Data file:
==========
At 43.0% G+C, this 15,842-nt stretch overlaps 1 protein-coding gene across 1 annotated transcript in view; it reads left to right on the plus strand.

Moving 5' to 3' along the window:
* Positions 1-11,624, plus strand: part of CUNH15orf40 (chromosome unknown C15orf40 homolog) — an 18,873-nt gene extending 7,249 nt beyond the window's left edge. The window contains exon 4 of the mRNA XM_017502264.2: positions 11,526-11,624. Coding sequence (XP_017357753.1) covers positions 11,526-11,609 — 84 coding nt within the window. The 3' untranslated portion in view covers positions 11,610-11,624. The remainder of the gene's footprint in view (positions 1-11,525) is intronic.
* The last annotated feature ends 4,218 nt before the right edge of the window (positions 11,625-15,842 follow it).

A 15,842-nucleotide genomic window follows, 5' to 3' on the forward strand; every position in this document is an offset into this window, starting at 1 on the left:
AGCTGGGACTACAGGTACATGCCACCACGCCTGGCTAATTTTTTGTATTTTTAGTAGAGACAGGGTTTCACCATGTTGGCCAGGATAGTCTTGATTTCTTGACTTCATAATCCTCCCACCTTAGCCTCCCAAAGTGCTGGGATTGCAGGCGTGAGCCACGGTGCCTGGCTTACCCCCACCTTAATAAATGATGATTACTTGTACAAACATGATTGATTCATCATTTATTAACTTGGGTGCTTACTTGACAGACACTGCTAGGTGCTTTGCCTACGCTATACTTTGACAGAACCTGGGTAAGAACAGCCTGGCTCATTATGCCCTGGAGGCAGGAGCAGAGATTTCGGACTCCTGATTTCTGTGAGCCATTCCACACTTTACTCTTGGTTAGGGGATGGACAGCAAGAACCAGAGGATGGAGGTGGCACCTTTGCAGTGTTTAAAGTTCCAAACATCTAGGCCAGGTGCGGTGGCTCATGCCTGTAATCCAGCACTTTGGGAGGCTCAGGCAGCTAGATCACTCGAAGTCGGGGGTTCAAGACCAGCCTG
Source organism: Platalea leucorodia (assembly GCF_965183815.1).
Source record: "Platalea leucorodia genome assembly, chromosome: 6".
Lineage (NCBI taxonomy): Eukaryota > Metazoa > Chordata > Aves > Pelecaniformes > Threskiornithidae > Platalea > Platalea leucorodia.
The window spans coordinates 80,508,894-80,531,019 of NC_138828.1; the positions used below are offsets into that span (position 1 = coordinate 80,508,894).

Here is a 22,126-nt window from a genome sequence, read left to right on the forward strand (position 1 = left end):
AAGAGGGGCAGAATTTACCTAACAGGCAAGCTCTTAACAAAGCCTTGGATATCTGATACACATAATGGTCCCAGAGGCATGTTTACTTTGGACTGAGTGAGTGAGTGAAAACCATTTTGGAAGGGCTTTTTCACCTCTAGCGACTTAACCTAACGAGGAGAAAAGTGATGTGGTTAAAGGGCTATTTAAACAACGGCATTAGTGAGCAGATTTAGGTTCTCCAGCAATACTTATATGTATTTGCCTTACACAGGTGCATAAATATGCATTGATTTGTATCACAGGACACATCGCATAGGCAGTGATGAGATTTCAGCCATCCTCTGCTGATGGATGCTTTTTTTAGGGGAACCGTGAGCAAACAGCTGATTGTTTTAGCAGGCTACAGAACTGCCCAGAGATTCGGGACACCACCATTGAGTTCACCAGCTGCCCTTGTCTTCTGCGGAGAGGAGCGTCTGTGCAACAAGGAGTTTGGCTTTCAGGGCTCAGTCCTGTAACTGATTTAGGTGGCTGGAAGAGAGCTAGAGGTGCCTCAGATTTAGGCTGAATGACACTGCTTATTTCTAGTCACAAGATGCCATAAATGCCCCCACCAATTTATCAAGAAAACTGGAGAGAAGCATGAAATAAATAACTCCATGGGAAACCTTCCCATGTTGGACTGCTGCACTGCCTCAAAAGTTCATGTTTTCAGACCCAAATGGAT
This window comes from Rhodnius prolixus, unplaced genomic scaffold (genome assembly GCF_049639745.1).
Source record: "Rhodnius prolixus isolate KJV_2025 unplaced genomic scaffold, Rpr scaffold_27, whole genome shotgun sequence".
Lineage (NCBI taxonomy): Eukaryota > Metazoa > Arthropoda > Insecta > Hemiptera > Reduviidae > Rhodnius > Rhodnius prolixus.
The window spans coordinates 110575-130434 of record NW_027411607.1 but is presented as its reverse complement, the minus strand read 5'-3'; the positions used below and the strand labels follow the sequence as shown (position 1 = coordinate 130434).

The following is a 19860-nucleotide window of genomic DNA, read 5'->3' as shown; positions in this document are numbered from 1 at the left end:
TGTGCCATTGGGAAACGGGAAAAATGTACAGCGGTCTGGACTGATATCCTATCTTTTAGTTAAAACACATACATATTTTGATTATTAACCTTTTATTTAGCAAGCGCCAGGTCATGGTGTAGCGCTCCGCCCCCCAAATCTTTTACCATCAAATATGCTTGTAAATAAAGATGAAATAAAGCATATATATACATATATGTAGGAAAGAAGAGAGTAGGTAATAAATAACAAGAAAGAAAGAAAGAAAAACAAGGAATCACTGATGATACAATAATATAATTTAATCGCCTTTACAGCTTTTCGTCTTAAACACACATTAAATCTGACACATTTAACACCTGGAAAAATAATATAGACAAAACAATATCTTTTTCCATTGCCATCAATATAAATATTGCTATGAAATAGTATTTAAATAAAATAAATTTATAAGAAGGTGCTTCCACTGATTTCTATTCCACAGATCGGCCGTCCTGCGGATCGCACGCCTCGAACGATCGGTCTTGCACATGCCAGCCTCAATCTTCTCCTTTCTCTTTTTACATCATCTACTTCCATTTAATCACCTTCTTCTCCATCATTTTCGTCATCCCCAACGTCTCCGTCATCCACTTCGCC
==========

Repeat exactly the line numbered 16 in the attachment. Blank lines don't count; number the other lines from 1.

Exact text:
The window spans coordinates 110575-130434 of record NW_027411607.1 but is presented as its reverse complement, the minus strand read 5'-3'; the positions used below and the strand labels follow the sequence as shown (position 1 = coordinate 130434).